Men wear loose, baggy trousers gathered at the ankle, loose colourful coats, a turban or high-crowned hat; and wooden clogs, or pointed-toed slippers on the feet. The wealthy or the powerful wear embroidered, decorative caftans with fur or silk lining, whereas the middle class wear shapeless, high-collared tunics and vests. Bashlyks are the most prominent accessory of social status. The more powerful or wealthy a man is, the higher and more showy his turban will be, and where a poor tradesman might wear one loosely wrapped in white or cream, wealthy merchants and royal ministers regularly wear turbans wrapped thrice the height of their heads and twice the width. Meanwhile poor men with no trade, such as labourers and beggars, wear a modest fez. It is considered impolite to forsake head wear altogether Fur is material of prestige. Women's wear is more showy and extravagant with adorned hair buns and tailoring, and while a woman would never go bareheaded, many wear a diaphanous veil that displays the decorated hair without uncovering it. Women are forbidden from uncovering their faces in public places, though may do so in their homes without offending.




The overall ruler of the Mulhiradi Empire is called the Tisrah, and is believed by the Mulhiradi people to have descended in a direct line from Muhabbah Pasha, to whom the people offer praise as a prophet of Zalhoon, as the liberator of Mulhirad. The Mulhiradi always follow a mention of the Tisrsh with the phrase "may he live forever" - even if they don't truly mean the sentiment . Below the Tisrah are his sons the Tarashi, a Grand Vizier, and the nobled class, who are addressed as Tarkaans and Tarkheenas. The nobility wear a band of gold on their upper arm, and their marriages are usually pre-arranged at a young age. Often before birth. Beneath them are soldiers of the empire's vast army, merchants, and the peasantry, with slaves being the lowest rung on the social ladder. The Mulhiradi leaders are portrayed as quite war-like, though they are no more or less so than humans of any other land, but the Tisrah has, by long-standing tradition, spent the years before his ascension as a hostage of the Haradi in the south, where he learns to fight like a demon, and live in the brutal desert, making him harder and more ruthless than most of his people.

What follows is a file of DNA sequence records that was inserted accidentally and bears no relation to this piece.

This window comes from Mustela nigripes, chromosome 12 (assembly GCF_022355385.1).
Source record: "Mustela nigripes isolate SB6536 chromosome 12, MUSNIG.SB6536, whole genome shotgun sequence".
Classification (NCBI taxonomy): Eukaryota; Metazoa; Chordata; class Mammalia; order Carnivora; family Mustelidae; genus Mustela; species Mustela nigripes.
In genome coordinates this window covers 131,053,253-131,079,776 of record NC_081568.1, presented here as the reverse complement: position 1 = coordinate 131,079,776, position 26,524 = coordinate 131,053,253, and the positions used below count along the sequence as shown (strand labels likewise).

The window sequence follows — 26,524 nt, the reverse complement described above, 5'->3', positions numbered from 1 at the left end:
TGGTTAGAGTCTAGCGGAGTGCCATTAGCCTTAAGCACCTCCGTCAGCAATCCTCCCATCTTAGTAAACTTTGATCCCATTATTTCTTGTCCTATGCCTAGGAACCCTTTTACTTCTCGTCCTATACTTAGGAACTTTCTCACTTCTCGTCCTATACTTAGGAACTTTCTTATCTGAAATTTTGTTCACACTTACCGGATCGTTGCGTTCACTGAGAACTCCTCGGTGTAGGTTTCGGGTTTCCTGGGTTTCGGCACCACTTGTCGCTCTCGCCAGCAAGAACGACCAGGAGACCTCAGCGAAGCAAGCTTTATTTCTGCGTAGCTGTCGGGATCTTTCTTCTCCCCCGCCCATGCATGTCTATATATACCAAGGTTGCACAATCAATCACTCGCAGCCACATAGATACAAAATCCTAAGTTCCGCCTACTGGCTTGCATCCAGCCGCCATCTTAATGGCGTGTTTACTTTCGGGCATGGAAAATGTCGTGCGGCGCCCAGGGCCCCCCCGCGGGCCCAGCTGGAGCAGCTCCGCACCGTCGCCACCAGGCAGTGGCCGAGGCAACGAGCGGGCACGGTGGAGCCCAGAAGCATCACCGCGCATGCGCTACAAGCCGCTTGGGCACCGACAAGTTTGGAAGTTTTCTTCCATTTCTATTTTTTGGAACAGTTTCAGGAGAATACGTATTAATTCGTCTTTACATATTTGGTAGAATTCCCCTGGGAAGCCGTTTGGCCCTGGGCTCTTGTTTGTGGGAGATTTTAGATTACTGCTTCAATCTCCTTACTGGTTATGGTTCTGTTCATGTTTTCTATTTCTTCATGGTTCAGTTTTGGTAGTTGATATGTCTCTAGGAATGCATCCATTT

The Blood Eagle

The Blood Eagle is a method of execution reserved for the crime of consorting with the tyrants in the lands of Mulhirad - a charge more versatile and prevalent than one might expect. It is performed by cutting the ribs of the victim by the spine, breaking the ribs so they resembled blood-stained wings, and pulling the lungs out through the wounds in the victim's back. Salt was sprinkled in the wounds despite the fact the victim is undoubtedly dead long before this point.



The Golden Bulls




Government: Feudal Monarchy under the Great Tisrah, Abdulamad Pasha
Predominant Religions: Pillars of Zalhoon.
Major Industry: Agriculture (Rye, barley, wheat, corn, olives), salt, coffee and spices, weaving and textiles, sculpture and stonework, various skilled trades.
Usual Climate: Arid and sunny.
Predominant Terrains: Arid plains and hills in the north and scorching desert in the south. Light jungle along the Dorondo border, and occasional low mountain ranges, especially along the northern borders.
Predominant Language: Mulhandi.